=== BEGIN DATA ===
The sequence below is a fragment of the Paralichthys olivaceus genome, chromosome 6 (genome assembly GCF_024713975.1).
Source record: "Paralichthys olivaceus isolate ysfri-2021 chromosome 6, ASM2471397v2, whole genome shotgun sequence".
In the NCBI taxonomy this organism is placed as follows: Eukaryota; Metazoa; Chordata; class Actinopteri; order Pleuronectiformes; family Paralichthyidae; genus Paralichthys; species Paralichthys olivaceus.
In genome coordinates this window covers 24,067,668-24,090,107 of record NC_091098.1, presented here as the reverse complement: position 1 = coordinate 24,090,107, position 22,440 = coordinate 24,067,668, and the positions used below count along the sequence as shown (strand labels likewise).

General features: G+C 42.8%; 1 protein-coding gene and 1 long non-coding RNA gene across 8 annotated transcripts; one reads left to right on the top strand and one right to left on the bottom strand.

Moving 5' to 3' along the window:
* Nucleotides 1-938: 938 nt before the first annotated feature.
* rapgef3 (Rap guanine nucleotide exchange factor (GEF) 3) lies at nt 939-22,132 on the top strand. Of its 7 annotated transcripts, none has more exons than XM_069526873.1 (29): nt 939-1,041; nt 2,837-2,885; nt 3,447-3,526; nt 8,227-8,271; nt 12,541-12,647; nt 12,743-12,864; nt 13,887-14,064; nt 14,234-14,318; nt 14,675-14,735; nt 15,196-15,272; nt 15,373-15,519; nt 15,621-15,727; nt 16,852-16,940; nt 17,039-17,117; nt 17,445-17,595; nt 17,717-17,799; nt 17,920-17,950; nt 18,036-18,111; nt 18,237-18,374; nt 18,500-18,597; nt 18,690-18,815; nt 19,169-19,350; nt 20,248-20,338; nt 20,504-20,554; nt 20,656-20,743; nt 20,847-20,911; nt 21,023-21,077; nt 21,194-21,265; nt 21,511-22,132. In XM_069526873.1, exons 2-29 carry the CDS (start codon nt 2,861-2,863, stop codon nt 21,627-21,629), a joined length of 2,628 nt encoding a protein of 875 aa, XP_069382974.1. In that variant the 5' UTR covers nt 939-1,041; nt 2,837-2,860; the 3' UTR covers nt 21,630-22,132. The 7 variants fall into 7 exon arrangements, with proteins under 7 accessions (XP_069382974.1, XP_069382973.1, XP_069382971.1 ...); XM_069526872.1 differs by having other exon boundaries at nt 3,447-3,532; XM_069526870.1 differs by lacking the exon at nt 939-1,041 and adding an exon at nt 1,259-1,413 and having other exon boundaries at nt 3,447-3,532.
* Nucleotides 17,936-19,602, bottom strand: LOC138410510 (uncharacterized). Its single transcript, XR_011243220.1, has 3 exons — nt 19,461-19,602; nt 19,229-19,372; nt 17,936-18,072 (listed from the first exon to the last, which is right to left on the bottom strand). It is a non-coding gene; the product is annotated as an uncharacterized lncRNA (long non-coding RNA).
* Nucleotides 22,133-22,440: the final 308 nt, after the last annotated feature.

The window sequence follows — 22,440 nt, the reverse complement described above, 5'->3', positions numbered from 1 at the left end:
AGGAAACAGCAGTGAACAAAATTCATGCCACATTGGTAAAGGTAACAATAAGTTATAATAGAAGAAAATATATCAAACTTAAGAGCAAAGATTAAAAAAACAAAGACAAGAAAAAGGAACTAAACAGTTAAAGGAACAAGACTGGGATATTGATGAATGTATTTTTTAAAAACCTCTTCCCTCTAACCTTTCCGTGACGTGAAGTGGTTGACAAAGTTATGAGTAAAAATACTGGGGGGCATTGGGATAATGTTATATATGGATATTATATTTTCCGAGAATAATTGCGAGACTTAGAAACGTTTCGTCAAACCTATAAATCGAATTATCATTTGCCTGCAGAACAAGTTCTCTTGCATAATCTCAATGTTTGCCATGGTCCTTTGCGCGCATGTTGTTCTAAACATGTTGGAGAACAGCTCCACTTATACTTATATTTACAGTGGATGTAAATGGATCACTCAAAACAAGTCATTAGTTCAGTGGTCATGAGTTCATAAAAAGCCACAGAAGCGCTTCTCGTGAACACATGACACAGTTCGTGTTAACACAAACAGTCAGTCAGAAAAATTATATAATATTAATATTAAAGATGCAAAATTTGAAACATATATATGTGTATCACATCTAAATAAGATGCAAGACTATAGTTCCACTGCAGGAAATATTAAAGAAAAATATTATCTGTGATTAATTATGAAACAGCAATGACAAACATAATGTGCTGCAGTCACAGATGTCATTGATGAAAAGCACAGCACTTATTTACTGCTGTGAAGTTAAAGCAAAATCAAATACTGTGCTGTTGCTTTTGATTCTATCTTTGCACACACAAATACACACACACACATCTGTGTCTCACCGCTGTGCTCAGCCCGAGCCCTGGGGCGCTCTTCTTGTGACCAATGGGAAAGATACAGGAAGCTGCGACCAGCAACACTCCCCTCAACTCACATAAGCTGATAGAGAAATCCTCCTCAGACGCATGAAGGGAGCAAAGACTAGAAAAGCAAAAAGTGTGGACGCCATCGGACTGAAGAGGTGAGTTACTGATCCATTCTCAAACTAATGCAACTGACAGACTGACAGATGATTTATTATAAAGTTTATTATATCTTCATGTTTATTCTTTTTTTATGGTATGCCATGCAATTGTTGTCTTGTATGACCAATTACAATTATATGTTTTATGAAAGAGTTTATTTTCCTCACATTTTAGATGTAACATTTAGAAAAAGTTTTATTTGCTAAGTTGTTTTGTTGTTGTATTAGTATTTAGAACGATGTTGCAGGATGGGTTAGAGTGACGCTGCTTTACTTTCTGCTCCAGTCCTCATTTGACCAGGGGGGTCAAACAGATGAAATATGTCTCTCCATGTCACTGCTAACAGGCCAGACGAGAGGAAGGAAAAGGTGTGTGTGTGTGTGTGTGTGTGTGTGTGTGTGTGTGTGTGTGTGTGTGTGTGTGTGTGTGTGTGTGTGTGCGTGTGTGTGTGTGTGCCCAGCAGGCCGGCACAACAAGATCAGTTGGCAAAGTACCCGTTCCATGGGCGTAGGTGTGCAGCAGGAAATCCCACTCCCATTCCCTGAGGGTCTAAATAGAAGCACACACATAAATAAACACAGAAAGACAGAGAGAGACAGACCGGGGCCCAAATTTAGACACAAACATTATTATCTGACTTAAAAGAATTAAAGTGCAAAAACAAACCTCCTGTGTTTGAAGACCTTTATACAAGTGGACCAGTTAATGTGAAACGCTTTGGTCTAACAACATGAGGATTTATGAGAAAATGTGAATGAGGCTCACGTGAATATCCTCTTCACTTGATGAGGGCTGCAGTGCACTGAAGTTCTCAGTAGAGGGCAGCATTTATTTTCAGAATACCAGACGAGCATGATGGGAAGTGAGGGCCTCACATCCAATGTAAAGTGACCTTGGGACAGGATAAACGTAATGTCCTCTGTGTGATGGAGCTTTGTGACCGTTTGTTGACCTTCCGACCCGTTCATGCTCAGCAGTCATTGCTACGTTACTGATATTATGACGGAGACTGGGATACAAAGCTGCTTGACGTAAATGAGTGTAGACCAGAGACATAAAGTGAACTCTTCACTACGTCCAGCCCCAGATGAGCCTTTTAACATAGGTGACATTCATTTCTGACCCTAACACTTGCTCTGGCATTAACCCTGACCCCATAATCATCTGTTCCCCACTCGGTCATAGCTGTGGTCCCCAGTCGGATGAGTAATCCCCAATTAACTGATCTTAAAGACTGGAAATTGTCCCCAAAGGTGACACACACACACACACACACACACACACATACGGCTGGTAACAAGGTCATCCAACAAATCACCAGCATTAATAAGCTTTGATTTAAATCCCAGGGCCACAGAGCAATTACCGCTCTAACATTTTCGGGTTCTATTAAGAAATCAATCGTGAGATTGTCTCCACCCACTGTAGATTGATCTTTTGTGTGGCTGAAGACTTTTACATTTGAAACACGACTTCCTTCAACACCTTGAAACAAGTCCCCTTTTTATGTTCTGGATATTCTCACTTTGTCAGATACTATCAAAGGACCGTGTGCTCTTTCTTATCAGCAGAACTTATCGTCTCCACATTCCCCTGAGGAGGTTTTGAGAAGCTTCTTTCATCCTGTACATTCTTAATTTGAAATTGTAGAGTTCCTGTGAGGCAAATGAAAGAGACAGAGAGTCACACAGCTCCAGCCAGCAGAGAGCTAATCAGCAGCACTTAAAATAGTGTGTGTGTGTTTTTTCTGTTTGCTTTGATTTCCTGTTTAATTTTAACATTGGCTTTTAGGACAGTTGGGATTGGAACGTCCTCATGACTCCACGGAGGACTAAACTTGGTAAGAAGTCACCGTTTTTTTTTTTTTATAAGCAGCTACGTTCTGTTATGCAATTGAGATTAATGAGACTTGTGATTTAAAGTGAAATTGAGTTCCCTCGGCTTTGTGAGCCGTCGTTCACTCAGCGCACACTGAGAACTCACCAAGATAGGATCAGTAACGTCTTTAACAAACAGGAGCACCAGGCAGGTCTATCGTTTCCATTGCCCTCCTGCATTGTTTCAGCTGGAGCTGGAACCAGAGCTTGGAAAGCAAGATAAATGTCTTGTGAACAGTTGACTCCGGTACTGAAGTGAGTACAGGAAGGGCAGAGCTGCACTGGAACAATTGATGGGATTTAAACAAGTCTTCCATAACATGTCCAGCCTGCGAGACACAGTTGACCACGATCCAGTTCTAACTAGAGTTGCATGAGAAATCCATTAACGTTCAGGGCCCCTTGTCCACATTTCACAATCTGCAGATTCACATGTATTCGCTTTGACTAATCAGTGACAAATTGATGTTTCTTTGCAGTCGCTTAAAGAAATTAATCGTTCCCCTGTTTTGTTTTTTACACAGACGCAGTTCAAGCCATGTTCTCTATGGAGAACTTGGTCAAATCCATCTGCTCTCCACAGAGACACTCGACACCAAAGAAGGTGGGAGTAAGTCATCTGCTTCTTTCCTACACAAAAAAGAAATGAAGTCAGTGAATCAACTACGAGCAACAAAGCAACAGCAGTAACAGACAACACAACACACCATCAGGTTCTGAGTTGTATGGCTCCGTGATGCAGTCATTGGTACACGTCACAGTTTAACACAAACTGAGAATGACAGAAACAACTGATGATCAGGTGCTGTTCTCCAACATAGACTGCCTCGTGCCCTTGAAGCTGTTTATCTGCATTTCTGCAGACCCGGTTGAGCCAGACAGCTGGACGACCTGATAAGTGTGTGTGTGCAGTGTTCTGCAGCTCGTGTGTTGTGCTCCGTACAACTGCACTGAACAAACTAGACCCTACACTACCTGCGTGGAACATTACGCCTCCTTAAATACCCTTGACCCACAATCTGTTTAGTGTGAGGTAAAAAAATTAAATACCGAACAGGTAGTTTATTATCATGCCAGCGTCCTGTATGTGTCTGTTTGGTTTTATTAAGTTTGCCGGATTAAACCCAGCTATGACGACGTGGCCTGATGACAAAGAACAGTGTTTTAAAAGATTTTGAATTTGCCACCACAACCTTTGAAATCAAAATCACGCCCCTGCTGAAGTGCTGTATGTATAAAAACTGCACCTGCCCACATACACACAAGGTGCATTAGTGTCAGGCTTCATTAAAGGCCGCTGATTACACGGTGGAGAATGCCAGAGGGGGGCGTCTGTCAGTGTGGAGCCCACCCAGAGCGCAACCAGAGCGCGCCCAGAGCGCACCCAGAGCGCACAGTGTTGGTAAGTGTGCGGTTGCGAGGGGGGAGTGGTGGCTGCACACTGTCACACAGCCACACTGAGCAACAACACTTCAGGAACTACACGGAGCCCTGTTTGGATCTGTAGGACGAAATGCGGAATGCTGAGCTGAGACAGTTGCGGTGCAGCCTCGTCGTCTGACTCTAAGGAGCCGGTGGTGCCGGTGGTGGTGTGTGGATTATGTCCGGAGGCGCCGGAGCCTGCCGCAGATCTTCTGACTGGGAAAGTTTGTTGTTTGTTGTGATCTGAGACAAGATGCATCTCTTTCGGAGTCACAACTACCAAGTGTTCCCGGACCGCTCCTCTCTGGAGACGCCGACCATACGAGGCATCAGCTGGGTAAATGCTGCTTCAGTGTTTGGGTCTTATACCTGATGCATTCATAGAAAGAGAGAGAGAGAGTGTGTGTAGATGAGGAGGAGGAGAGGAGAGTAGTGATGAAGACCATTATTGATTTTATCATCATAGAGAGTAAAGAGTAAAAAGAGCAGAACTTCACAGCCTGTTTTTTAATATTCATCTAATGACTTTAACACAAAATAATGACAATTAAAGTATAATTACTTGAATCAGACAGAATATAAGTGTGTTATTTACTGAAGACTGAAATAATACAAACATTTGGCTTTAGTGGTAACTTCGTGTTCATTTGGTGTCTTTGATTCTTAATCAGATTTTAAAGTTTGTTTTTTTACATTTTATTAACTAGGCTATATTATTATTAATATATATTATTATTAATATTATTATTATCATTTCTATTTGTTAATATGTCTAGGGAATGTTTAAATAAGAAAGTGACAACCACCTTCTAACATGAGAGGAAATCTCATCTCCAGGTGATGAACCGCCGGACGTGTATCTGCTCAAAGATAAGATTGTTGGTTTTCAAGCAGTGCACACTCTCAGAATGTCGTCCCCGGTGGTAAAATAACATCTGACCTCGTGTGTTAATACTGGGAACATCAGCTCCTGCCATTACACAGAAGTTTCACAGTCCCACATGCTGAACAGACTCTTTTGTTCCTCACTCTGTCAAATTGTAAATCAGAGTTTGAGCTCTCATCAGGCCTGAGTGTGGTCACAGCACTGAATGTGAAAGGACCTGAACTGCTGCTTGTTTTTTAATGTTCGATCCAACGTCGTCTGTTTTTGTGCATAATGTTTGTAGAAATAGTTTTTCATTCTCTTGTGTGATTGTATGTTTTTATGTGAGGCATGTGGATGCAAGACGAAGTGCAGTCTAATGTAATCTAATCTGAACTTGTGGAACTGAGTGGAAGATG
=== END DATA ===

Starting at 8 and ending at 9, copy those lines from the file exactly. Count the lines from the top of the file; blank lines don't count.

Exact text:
* rapgef3 (Rap guanine nucleotide exchange factor (GEF) 3) lies at nt 939-22,132 on the top strand. Of its 7 annotated transcripts, none has more exons than XM_069526873.1 (29): nt 939-1,041; nt 2,837-2,885; nt 3,447-3,526; nt 8,227-8,271; nt 12,541-12,647; nt 12,743-12,864; nt 13,887-14,064; nt 14,234-14,318; nt 14,675-14,735; nt 15,196-15,272; nt 15,373-15,519; nt 15,621-15,727; nt 16,852-16,940; nt 17,039-17,117; nt 17,445-17,595; nt 17,717-17,799; nt 17,920-17,950; nt 18,036-18,111; nt 18,237-18,374; nt 18,500-18,597; nt 18,690-18,815; nt 19,169-19,350; nt 20,248-20,338; nt 20,504-20,554; nt 20,656-20,743; nt 20,847-20,911; nt 21,023-21,077; nt 21,194-21,265; nt 21,511-22,132. In XM_069526873.1, exons 2-29 carry the CDS (start codon nt 2,861-2,863, stop codon nt 21,627-21,629), a joined length of 2,628 nt encoding a protein of 875 aa, XP_069382974.1. In that variant the 5' UTR covers nt 939-1,041; nt 2,837-2,860; the 3' UTR covers nt 21,630-22,132. The 7 variants fall into 7 exon arrangements, with proteins under 7 accessions (XP_069382974.1, XP_069382973.1, XP_069382971.1 ...); XM_069526872.1 differs by having other exon boundaries at nt 3,447-3,532; XM_069526870.1 differs by lacking the exon at nt 939-1,041 and adding an exon at nt 1,259-1,413 and having other exon boundaries at nt 3,447-3,532.
* Nucleotides 17,936-19,602, bottom strand: LOC138410510 (uncharacterized). Its single transcript, XR_011243220.1, has 3 exons — nt 19,461-19,602; nt 19,229-19,372; nt 17,936-18,072 (listed from the first exon to the last, which is right to left on the bottom strand). It is a non-coding gene; the product is annotated as an uncharacterized lncRNA (long non-coding RNA).